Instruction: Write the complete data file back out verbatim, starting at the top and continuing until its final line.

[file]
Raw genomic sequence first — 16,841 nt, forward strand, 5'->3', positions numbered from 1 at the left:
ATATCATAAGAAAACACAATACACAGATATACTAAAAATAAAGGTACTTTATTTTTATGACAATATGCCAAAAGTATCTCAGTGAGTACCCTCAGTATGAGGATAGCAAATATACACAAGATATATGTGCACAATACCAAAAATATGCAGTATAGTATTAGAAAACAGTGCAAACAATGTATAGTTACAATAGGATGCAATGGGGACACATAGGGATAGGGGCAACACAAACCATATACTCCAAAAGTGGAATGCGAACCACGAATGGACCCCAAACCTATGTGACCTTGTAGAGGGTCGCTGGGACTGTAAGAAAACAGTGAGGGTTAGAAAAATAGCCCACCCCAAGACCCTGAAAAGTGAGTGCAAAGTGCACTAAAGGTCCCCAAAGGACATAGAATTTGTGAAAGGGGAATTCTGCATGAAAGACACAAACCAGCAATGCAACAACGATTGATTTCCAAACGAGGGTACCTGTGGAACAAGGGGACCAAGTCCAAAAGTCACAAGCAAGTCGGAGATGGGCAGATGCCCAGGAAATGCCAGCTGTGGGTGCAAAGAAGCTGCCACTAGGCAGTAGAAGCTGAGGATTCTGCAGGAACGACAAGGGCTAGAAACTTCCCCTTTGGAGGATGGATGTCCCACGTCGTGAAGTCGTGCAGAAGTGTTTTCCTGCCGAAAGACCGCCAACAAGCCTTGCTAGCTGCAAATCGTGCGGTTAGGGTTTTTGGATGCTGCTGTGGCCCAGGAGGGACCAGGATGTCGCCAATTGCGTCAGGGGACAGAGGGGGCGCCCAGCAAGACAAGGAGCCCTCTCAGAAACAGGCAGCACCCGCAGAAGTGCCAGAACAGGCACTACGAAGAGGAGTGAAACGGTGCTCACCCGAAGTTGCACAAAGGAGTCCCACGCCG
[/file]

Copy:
Raw genomic sequence first — 16,841 nt, forward strand, 5'->3', positions numbered from 1 at the left:
ATATCATAAGAAAACACAATACACAGATATACTAAAAATAAAGGTACTTTATTTTTATGACAATATGCCAAAAGTATCTCAGTGAGTACCCTCAGTATGAGGATAGCAAATATACACAAGATATATGTGCACAATACCAAAAATATGCAGTATAGTATTAGAAAACAGTGCAAACAATGTATAGTTACAATAGGATGCAATGGGGACACATAGGGATAGGGGCAACACAAACCATATACTCCAAAAGTGGAATGCGAACCACGAATGGACCCCAAACCTATGTGACCTTGTAGAGGGTCGCTGGGACTGTAAGAAAACAGTGAGGGTTAGAAAAATAGCCCACCCCAAGACCCTGAAAAGTGAGTGCAAAGTGCACTAAAGGTCCCCAAAGGACATAGAATTTGTGAAAGGGGAATTCTGCATGAAAGACACAAACCAGCAATGCAACAACGATTGATTTCCAAACGAGGGTACCTGTGGAACAAGGGGACCAAGTCCAAAAGTCACAAGCAAGTCGGAGATGGGCAGATGCCCAGGAAATGCCAGCTGTGGGTGCAAAGAAGCTGCCACTAGGCAGTAGAAGCTGAGGATTCTGCAGGAACGACAAGGGCTAGAAACTTCCCCTTTGGAGGATGGATGTCCCACGTCGTGAAGTCGTGCAGAAGTGTTTTCCTGCCGAAAGACCGCCAACAAGCCTTGCTAGCTGCAAATCGTGCGGTTAGGGTTTTTGGATGCTGCTGTGGCCCAGGAGGGACCAGGATGTCGCCAATTGCGTCAGGGGACAGAGGGGGCGCCCAGCAAGACAAGGAGCCCTCTCAGAAACAGGCAGCACCCGCAGAAGTGCCAGAACAGGCACTACGAAGAGGAGTGAAACGGTGCTCACCCGAAGTTGCACAAAGGAGTCCCACGCCG